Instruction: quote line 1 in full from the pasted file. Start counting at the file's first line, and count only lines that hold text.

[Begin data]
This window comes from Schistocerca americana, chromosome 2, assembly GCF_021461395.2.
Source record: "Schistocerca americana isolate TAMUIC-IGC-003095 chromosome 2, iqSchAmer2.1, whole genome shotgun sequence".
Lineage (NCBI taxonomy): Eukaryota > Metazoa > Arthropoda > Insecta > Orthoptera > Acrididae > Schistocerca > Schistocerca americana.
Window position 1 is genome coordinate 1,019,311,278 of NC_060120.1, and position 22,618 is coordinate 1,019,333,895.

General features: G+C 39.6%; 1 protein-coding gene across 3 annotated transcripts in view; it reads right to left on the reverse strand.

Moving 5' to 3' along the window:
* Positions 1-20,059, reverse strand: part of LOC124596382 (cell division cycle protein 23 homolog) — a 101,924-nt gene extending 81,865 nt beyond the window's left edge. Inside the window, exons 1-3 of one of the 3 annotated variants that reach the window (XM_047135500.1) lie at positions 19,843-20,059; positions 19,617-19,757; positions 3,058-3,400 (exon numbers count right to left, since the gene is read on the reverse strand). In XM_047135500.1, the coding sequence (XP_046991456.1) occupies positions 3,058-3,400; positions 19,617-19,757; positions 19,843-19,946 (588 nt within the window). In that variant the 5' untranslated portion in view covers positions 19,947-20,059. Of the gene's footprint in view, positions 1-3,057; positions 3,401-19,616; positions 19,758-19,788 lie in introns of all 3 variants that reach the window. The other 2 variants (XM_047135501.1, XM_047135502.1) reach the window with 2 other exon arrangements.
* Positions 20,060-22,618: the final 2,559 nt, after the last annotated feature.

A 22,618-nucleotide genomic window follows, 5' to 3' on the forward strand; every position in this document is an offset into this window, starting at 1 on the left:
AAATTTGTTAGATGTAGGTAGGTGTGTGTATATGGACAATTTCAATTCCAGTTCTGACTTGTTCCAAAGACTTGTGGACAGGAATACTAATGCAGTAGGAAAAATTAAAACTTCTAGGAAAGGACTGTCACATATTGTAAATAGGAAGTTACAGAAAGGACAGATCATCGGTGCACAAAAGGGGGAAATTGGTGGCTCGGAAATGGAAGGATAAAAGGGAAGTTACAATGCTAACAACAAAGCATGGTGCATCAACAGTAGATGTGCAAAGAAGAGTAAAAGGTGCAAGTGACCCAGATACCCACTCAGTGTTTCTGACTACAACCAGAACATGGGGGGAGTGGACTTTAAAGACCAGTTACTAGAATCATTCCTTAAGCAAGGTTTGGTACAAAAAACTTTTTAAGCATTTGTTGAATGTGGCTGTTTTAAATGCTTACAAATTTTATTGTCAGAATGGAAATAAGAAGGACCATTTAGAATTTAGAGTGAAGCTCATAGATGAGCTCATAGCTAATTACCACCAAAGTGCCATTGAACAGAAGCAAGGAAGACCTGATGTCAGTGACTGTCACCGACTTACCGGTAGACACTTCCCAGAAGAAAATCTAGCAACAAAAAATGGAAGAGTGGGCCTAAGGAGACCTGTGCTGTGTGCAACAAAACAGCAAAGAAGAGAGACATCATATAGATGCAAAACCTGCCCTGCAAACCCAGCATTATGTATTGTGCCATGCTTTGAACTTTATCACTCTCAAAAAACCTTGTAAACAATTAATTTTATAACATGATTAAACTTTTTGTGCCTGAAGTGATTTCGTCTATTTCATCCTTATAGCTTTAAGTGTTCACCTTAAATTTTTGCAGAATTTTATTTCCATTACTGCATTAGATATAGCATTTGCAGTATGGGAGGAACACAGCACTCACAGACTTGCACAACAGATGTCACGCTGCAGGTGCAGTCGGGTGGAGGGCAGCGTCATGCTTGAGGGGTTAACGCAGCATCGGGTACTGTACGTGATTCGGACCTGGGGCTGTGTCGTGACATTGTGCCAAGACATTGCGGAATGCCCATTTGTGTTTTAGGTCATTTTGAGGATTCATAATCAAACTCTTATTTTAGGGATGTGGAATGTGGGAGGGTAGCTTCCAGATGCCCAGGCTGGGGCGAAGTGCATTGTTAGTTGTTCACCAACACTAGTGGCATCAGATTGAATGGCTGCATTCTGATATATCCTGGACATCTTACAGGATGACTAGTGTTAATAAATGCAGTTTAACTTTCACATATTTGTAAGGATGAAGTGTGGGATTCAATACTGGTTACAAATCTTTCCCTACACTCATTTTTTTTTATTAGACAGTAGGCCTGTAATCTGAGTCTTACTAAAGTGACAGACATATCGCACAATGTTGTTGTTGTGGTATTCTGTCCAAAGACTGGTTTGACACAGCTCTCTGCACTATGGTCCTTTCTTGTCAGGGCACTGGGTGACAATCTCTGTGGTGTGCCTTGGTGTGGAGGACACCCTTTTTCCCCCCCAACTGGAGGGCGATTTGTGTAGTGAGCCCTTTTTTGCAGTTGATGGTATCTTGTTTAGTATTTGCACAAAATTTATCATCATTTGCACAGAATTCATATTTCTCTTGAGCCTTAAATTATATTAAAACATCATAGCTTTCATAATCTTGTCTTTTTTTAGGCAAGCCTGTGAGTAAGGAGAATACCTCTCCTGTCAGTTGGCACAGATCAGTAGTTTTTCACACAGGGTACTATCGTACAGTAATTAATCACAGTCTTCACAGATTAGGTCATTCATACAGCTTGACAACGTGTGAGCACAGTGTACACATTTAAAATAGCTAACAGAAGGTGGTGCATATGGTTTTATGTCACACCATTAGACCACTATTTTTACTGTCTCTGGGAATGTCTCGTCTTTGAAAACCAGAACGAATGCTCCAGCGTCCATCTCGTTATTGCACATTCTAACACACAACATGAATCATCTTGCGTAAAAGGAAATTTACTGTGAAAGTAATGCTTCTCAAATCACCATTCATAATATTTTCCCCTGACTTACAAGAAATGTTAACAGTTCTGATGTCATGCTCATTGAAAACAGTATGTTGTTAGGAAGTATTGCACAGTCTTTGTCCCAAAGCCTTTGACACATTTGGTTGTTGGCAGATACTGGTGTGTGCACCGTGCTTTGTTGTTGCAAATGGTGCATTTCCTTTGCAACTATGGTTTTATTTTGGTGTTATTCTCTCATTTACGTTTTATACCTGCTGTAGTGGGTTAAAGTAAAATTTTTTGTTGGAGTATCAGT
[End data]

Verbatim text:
This window comes from Schistocerca americana, chromosome 2, assembly GCF_021461395.2.